Singapore announces lockdown measures for one month

Singapore announces lockdown measures for one month

‘Circuit Breaker’ comes into effect on April 7, 2020
Venkat Raman
Auckland, April 4, 2020

Singapore Prime Minister Lee Hsien Loong (Screenshot)

Singapore Prime Minister Lee Hsien Loong has announced a virtual lockdown of the City-State for one month effective, Tuesday, April 7, 2020.

He called it ‘Applying a Circuit Breaker.’

A long list of essential services has been published- these include food establishments, supermarkets, commercial banks, health services and other connected facilities.

Addressing the Nation at a televised broadcast last evening, Mr Lee said that it was time to take decisive and strong measures ‘in one go,’ instead of on incremental basis.


Rising rate of cases

At the time of writing this report, the total number of coronavirus cases in Singapore was 1114, of which 827 were listed as active and 24 in critical conditions. There have been five deaths so far.

He said that for the past two weeks, the number of new cases reported daily had risen to 50 and that community transmission has also been on the rise.

“Despite our good contact tracing, for nearly half of these cases, we do not know where or from whom the person caught the virus. This suggests that there are more people out there who are infected, but who have not been identified. And they may be passing the virus unknowingly to others,” Mr Lee said.

Several clusters found

He said that his government has discovered several clusters at foreign worker dormitories, and one at a nursing home. These are very worrying, because large numbers of people live together in dormitories and nursing homes. A single case can quickly lead to a large cluster. Furthermore, nursing home patients are mostly old and frail, and very vulnerable to the virus, he said.

Mr Lee defined essential services and key economic sectors as food establishments, markets and supermarkets, clinics, hospitals, utilities, transport and key banking services.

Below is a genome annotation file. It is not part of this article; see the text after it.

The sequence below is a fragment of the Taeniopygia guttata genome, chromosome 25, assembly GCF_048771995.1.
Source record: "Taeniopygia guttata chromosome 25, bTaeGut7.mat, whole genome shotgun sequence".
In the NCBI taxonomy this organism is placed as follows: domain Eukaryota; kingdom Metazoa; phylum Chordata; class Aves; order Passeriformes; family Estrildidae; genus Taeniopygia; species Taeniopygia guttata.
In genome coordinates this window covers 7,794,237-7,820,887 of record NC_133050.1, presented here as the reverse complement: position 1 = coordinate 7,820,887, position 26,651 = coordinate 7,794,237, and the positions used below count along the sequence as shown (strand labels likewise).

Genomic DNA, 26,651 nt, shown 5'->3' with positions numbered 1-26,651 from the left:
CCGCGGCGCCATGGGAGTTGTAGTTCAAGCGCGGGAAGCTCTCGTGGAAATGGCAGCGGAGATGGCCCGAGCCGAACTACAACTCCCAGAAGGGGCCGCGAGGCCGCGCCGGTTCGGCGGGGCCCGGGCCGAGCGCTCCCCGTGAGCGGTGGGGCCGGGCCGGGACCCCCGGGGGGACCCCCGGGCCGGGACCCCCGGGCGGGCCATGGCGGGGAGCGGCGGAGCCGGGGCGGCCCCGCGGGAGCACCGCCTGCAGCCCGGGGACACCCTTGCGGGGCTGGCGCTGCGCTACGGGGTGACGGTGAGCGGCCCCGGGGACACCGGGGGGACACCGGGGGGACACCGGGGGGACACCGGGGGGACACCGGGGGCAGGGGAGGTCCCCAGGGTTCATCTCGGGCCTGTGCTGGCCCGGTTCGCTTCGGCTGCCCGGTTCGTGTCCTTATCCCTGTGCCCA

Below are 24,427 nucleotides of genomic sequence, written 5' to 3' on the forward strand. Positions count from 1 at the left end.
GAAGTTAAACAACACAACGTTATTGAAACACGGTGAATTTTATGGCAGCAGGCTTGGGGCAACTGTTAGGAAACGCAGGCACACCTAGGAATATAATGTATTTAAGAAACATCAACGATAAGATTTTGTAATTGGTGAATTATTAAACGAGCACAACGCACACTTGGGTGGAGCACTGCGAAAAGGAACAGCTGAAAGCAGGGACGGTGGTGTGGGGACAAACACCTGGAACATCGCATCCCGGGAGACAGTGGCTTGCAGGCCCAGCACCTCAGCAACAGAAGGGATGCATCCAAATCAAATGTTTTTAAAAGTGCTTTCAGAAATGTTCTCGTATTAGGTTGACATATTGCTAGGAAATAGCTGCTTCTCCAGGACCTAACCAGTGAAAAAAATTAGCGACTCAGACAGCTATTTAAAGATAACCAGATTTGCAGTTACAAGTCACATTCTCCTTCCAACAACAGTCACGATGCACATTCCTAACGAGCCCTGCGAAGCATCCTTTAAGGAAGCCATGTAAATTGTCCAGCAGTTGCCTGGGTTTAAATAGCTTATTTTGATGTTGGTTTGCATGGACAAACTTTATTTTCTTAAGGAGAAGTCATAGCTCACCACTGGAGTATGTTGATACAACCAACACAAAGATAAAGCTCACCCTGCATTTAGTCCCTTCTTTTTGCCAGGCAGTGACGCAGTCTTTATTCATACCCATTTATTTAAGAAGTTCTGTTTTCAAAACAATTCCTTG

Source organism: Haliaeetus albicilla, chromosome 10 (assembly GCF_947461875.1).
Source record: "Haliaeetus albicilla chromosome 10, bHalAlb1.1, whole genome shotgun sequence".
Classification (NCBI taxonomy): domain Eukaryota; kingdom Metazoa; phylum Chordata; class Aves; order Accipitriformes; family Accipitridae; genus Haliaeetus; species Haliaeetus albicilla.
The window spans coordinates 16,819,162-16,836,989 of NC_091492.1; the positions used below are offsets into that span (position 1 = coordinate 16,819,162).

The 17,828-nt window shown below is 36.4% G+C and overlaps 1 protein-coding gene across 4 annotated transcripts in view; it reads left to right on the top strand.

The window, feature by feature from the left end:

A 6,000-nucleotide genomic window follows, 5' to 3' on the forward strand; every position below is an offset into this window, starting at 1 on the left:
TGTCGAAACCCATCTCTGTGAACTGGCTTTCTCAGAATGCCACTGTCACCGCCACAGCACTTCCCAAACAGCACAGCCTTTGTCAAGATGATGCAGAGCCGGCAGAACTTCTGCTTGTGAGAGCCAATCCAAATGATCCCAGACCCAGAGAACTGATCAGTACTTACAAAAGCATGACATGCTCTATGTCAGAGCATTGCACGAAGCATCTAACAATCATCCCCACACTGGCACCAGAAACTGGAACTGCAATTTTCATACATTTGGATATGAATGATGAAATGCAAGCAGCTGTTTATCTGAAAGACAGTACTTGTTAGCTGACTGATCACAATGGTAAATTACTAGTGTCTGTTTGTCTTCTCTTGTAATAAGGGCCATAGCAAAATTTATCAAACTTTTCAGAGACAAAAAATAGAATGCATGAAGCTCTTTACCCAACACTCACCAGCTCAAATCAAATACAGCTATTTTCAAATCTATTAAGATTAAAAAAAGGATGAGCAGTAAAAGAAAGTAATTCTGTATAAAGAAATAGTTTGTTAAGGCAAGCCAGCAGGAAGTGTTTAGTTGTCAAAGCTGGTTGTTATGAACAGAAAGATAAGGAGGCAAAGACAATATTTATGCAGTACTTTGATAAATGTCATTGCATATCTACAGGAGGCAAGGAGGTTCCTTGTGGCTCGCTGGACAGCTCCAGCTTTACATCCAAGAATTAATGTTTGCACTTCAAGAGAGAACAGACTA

Movements of goods to keep the global supply chain running will continue, he said.

“But most other work premises must close. If the person can work from home, he should do so. But others will not be able to, including foreign workers on construction sites and in shipyards. These workers live in dormitories, and we will make arrangements to look after them,” he said.

Home learning extended

Singapore’s Education Ministry will work with schools to implement full home-based learning starting on April 8, 2020. All preschool and student care centres will also be closed, but will provide limited services for children of parents who have to continue working and are unable to make alternative care arrangements.

Mr Lee also announced tighter restrictions on movements and public gatherings.

“Stay at home, as much as possible. Avoid socialising with others beyond your own household. Gatherings should be confined to your household. Avoid visiting even your extended families who are not staying with you, especially if they are elderly or vulnerable. Go out only to do essential things. For work, if you are in essential services or key economic sectors. To buy food at markets, or to take out from restaurants and hawker centres. Or to exercise in the neighbourhood park, keeping a safe distance from others,” he said.

Face masks

While Singapore is yet to make face mask mandatory, it is no longer discouraging people from doing so. The government is yet to issue a ruling on this issue.

“Wearing a mask may help to protect others, in case you have the virus but do not know it. This is so that you keep your droplets to yourself, when you sneeze or speak or cough. It can also protect yourself a little better, especially if you are elderly, or vulnerable because of pre-existing health conditions,” Mr Lee said.

The Multi-Ministry Task Force has worked out details of the lockdown, provisions of which (including social distancing) will be implemented by the law enforcing authorities.

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